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RESEARCH PAPERS

# New Periodic Orbits for the $n$-Body Problem

[+] Author and Article Information
Cristopher Moore

Computer Science Department, and Department of Physics and Astronomy, University of New Mexico, Albuquerque, NM 87501 and the Santa Fe Institute

Michael Nauenberg

Physics Department, University of California, Santa Cruz, Santa Cruz, CA

J. Comput. Nonlinear Dynam 1(4), 307-311 (Mar 15, 2006) (5 pages) doi:10.1115/1.2338323 History: Received November 08, 2005; Revised March 15, 2006

## Abstract

Since the discovery of the figure-eight orbit for the three-body problem [Moore, C., 1993, Phys. Rev. Lett., 70, pp. 3675–3679] a large number of periodic orbits of the $n$-body problem with equal masses and beautiful symmetries have been discovered. However, most of those that have appeared in the literature are either planar or are obtained from perturbations of planar orbits. Here we exhibit a number of new three-dimensional periodic $n$-body orbits with equal masses and cubic symmetry, including some whose moment of inertia tensor is a scalar. We found these orbits numerically, by minimizing the action as a function of the trajectories’ Fourier coefficients. We also give numerical evidence that a planar three-body orbit first found in [Hénon, M., 1976, Celest. Mech., 13, pp. 267–285], rediscovered by [Moore, 1993], and found to exist for different masses by [Nauenberg, M., 2001, Phys. Lett., 292, pp. 93–99], is dynamically stable.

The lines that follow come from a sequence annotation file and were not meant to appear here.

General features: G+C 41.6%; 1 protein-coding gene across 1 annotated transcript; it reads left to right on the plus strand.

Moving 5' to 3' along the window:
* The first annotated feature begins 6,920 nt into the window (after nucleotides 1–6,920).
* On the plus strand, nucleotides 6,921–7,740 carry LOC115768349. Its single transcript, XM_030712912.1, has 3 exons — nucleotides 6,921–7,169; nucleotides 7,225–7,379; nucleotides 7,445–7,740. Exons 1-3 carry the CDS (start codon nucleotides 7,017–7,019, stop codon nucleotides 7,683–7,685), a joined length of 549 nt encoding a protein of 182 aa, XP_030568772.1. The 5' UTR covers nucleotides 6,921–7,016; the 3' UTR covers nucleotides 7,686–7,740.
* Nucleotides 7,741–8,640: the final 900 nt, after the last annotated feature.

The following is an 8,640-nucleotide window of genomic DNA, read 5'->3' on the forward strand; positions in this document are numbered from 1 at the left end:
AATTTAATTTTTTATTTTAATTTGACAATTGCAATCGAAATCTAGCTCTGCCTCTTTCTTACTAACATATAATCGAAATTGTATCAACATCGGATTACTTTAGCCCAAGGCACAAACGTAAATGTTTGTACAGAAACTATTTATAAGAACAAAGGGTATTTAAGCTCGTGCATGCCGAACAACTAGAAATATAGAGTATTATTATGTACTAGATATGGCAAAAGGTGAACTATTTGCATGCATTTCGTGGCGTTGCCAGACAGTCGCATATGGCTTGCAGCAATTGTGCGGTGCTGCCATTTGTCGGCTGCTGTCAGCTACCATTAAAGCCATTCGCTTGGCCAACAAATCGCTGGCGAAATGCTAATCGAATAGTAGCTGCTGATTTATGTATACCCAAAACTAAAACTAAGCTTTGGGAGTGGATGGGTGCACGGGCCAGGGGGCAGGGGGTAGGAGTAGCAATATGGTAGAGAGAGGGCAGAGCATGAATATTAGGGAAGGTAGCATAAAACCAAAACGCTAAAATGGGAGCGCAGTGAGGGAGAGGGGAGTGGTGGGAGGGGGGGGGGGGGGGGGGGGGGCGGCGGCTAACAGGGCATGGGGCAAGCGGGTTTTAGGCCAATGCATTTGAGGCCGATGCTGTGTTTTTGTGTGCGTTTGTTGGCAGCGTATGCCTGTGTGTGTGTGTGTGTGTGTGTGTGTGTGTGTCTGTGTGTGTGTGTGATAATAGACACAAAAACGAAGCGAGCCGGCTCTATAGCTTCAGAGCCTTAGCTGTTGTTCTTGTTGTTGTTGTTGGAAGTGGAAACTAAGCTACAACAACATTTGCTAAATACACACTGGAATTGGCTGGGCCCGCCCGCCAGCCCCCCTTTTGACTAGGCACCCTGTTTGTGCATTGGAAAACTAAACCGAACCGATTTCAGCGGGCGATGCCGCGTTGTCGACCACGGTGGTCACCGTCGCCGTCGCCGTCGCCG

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## Figures

Figure 1

The figure-eight orbit for three equal masses. The points show the masses at five equal time intervals.

Figure 2

Left, a cuboctahedron, and its four hexagonal “great circles;” right, the 12-mass orbit with cubic symmetry

Figure 3

(a) The criss-cross orbit for three equal masses shown at 16 equal time intervals. Starting with the masses aligned horizontally, at the second time interval they lie at the vertices of an isosceles triangle. (b) The corresponding criss-cross orbit with three masses in the ratio 1:2:3.

Figure 4

(a) The equal mass criss-cross orbit during 40 periods, for an initial small deviation δx=0.001 of the initial position of one of the masses. (b) The same orbit with a larger perturbation δx=0.005.

Figure 5

Perturbing the criss-cross along the z direction leads to this beautiful quasiperiodic orbit, indicating that the criss-cross is dynamically stable in three dimensions. The vertical component of motion has been exaggerated by a factor of 50 for purposes of illustration.

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